New Haven school board candidate Jeff Wang
leads incumbent Michael Ritchie by one vote.
ELECTION 2016 | Talk about a nail-biter! The current margin of victory for a seat on the East Bay’s New Haven Unified School District is one vote.
Three seats are available on the school district board representing Union City and parts of South Hayward,
Newcomers Sharan Kaur and Lance Nishihira have all but wrapped up two of the seats, but the third remains very uncertain.
Jeff Wang leads incumbent school board member Michael Ritchie by a single vote, 8,725 to 8,724.
The Alameda County Registrar’s office updated its election totals late Wednesday afternoon. A further update is expected Friday, but only a dwindling number of uncounted ballots remain.
There is no mechanism in Alameda County Election Code for triggering an automatic recount. However, guidelines exist for a candidate to request a recount, provided they pay for its costs.
In the event of a tie, the rules are less certain. Since the registrar’s office only facilitates election for jurisdictions, it has no rules regarding the outcome, according to a spokesperson.
In this specific case, the steps for who is ultimately awarded the third school board seat rests with the New Haven Unified School District’s bylaws.
The school district could not be reached for comment Friday afternoon.
UPDATE: Alameda County Register of Voters released its unofficial final results Friday night. The totals show Jeff Wang extended his one-vote lead over Michael Ritchie to 84. Alameda County’s election results are scheduled to be certified on Dec. 8.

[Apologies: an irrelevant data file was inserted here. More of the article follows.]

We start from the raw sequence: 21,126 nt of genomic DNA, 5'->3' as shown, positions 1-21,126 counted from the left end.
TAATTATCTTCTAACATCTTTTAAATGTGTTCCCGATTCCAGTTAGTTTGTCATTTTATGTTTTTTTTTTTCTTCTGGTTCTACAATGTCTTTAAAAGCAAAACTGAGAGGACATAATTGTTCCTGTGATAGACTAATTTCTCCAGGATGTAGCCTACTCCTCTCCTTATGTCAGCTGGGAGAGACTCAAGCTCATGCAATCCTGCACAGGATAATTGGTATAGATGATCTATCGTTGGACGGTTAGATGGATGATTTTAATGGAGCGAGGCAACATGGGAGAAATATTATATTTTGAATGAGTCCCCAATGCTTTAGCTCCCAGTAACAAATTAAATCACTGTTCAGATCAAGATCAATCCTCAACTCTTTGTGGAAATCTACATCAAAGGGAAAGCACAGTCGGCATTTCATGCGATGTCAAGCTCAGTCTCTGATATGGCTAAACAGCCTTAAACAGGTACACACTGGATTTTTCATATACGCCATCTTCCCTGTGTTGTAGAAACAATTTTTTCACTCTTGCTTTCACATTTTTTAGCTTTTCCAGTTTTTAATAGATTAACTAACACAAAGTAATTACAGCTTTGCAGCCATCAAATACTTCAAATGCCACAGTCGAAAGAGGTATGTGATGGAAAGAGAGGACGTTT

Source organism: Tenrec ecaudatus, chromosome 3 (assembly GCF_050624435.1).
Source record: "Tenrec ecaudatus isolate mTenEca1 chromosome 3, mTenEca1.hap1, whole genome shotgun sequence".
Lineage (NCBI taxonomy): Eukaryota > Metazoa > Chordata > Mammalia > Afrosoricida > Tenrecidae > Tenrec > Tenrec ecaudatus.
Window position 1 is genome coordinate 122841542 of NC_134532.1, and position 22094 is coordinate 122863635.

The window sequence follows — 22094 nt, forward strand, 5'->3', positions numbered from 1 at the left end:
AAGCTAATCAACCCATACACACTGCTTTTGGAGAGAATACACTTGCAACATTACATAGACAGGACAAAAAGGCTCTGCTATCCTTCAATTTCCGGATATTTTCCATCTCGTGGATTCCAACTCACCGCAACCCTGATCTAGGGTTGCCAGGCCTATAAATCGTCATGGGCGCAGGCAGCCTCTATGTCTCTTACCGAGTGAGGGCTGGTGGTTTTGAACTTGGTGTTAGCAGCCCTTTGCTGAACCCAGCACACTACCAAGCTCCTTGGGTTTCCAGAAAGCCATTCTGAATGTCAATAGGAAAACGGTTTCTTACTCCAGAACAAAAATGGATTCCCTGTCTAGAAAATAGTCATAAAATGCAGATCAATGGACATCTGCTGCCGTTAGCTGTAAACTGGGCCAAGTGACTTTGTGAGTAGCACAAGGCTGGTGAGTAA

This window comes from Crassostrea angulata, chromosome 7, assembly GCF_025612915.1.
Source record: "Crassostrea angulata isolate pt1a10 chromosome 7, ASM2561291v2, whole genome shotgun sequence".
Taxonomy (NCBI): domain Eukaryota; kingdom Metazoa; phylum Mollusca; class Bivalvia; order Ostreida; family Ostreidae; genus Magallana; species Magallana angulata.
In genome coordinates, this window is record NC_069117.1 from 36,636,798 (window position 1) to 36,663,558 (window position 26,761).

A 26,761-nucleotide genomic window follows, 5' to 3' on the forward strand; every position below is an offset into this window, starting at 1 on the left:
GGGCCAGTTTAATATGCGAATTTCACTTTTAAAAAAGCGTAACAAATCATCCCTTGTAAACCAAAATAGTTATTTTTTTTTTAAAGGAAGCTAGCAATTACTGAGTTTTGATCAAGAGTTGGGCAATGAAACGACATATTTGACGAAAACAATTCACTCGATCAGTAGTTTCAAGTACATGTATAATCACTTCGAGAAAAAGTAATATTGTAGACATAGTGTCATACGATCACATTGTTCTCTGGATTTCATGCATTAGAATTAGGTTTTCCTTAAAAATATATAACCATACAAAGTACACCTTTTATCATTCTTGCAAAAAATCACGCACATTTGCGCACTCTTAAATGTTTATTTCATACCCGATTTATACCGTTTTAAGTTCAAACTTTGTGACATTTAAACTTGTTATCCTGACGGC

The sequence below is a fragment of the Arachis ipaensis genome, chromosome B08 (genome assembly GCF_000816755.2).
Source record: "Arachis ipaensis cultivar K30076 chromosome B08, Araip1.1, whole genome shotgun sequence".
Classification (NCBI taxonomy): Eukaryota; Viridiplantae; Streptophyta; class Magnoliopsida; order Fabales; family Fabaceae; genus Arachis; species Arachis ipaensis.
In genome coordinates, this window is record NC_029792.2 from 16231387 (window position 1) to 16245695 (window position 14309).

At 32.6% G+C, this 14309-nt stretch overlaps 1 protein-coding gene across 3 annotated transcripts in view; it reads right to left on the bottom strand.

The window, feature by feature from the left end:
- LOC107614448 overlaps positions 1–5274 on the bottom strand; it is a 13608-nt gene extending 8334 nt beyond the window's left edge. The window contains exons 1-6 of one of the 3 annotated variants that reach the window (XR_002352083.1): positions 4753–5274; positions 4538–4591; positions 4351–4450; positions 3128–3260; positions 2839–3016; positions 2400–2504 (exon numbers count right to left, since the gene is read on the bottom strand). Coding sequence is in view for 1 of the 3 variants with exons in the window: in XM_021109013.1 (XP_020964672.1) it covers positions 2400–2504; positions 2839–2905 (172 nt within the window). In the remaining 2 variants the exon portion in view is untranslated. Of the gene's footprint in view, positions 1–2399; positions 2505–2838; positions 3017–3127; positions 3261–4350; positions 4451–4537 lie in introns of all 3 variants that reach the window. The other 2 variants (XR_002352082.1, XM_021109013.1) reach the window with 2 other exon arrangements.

Refresh Results Last Update: Nov 18 2016 8:11PM
New Haven USD Governing Board Members
Vote for no more than Three (3)
Total Precincts: 44 Precincts Reported: 44 Percent Reported: 100.00
Contest # of Votes % of Total
NP – Sharan Kaur 13853 27.92
NP – Lance Nishihira 10002 20.16
NP – Jeff Wang 9136 18.41
NP – Michael Ritchie 9052 18.24
NP – Jonas Dino 7444 15.00
Write-in 136 0.27
By coincidence, the 2nd seat for the school board in Albany CA is also decided by a single vote as of Fri 11/18/16: http://www.acgov.org/rov/current_election/230/index.htm
Incredibly agonizing to have it drawn out so long!
And since there is the slight possibility of the election ending up in a dead even tie, while I have no idea as to how California, Alameda County, or local law or custom would deal with such a situation, however in the past in such situations in the US sometimes the two candidates who were tied actually agreed to a coin flip to decide the winner.
In fact a few decade ago a union I belonged to had an election that ended up in a dead even tie, and so the two tied candidates agreed to a coin flip to decide the winner.